I have been doing some walking near the Choctawhatchee of late, to scout ivory bill nesting or feeding sites, mainly feeding sites, and thinking about how I can best use my senses to discover an ivory-bill while not getting lost. In "Deep Survival" by Laurence Gonzales, I came upon a concept which is aboriginal, called "songlines." It is rooted in aboriginal spirituality but in a nutshell, it is the singing of songs about landmarks as one walks the lay lines of Australia. This made a great deal of sense to me as a means of not becoming lost should I venture off a well-worn river path which I have wanted to do.
I can read my compass and tell direction from the sun but forest cover can be disorienting and I do not want to have any mishaps if I am out alone, which I often have been. I don't feel very adept with my GPS as yet and getting lost or tipping over in a kayak are things to avoid! Thus far, I have done neither of those things...
I had been noting landmarks on my walks but singing landmarks makes a great deal of sense to me since I can easily remember them in a song, being a singer of reasonably good memory when I want to remember a song. So I can sing "gully, robins nest, gopher hole, chinkapin, bark stripped pine" and the like as a means of remembering just a little better when out.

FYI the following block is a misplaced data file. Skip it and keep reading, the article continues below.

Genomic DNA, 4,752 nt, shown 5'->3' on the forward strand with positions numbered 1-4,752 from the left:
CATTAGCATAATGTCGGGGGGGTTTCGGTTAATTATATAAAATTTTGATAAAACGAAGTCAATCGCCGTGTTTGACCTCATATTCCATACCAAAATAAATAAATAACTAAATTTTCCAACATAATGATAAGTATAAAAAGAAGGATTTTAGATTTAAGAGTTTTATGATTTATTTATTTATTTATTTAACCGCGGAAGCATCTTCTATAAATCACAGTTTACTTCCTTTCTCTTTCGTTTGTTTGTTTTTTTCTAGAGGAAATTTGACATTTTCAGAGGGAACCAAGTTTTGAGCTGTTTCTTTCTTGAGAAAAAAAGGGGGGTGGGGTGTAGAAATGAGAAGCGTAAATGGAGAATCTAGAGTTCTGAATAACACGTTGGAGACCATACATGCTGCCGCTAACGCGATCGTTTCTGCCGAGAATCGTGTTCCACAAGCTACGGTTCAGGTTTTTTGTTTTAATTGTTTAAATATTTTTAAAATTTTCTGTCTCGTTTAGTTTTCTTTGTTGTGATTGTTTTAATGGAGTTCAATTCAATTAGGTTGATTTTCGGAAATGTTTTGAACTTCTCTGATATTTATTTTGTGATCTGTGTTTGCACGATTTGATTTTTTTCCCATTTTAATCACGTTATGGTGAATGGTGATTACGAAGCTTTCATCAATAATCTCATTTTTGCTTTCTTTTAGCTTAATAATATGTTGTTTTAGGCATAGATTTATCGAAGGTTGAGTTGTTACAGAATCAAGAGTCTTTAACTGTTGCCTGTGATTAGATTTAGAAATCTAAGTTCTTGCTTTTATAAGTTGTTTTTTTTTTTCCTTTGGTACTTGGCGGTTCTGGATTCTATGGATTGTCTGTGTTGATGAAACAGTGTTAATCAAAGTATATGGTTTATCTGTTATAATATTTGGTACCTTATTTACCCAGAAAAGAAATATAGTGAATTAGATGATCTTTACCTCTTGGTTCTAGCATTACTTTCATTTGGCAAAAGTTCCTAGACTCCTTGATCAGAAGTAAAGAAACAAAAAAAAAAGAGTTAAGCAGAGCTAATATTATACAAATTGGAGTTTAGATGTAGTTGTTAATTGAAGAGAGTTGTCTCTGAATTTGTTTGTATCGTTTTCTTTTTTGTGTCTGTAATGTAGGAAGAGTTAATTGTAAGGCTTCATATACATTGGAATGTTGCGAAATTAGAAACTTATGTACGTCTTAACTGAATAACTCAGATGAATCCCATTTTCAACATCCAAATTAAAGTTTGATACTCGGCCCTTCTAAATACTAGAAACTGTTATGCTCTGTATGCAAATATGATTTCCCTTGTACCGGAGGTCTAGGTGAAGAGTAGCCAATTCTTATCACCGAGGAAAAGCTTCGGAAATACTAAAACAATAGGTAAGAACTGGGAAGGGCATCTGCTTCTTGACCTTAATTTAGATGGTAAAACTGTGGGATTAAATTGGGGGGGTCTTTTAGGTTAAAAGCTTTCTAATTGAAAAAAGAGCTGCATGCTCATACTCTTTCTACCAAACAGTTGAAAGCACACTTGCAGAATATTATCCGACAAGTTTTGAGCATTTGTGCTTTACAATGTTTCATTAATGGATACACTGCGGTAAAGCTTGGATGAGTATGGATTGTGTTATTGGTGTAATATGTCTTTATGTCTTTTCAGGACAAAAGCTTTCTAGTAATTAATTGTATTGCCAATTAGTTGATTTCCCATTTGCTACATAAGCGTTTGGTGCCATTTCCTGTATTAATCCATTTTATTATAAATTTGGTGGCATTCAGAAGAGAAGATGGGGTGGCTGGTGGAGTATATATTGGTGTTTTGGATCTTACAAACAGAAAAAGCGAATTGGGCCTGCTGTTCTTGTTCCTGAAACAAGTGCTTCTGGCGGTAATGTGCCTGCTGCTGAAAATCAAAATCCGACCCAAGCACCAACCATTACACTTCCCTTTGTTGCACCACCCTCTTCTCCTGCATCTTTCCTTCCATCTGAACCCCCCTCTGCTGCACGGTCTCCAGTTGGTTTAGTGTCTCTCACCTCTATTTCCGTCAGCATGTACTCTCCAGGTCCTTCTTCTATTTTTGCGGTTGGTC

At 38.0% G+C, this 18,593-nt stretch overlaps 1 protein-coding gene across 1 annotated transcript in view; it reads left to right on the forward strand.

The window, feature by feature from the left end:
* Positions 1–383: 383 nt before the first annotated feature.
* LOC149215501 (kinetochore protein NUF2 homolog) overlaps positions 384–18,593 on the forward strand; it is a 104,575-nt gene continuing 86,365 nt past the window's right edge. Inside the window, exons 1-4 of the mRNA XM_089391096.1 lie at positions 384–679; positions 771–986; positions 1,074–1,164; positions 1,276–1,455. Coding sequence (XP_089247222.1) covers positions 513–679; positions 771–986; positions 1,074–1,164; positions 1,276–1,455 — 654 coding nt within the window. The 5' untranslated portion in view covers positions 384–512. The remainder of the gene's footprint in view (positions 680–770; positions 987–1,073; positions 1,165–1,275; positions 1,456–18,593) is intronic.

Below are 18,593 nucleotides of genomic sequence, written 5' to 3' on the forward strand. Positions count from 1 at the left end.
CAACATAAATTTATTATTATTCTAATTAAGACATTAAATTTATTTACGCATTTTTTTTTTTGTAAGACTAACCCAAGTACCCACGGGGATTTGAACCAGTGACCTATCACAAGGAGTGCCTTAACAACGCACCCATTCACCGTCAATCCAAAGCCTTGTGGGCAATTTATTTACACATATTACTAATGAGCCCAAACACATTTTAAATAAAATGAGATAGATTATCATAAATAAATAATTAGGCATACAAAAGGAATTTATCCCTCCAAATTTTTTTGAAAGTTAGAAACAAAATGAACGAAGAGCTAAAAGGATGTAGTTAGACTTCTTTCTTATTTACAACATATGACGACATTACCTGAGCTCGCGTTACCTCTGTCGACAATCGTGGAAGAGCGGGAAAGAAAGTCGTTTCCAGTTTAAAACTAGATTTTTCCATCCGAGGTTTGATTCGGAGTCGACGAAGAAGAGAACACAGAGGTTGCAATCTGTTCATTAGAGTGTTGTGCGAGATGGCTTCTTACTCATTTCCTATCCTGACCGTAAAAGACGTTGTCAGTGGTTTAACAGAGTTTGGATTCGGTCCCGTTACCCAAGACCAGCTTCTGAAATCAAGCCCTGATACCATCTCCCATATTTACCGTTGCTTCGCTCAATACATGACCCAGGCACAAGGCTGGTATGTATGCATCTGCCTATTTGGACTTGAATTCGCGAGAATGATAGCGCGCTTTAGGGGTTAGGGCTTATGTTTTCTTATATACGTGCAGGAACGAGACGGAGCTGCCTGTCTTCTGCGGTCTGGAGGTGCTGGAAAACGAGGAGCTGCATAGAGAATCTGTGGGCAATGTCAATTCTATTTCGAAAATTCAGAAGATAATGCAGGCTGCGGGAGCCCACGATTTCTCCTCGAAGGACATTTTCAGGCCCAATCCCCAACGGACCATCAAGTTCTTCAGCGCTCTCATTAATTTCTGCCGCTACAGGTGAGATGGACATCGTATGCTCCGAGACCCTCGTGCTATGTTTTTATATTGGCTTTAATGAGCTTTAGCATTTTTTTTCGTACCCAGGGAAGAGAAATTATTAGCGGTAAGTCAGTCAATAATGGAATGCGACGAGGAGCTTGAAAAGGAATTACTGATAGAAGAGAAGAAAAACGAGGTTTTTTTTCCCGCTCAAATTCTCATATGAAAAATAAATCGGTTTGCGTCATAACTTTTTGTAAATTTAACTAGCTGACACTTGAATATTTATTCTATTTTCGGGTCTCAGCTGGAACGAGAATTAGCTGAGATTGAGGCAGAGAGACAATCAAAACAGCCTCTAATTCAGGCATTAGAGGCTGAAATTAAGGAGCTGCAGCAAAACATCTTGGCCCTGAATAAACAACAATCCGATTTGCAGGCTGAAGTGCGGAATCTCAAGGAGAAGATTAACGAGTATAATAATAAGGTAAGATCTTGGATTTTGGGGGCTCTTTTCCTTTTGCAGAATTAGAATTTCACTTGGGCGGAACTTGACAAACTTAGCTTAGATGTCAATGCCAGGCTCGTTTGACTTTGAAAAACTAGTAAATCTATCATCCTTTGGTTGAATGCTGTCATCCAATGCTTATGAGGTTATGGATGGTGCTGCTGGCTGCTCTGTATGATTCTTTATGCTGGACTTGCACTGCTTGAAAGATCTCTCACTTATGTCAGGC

I'll have more to say about this as I practice and read about aboriginal spirituality and how this concept fits into their spiritual beliefs.
Notably this book has also given me a great deal of information about what behavior and mental and emotional attitudes make for survival in dicey or dangerous situations. I decided a long time ago to use my skills more effectively with regard to sizing up humans. Being outdoors walking in forest requires sharper survival skills than I have had thus far.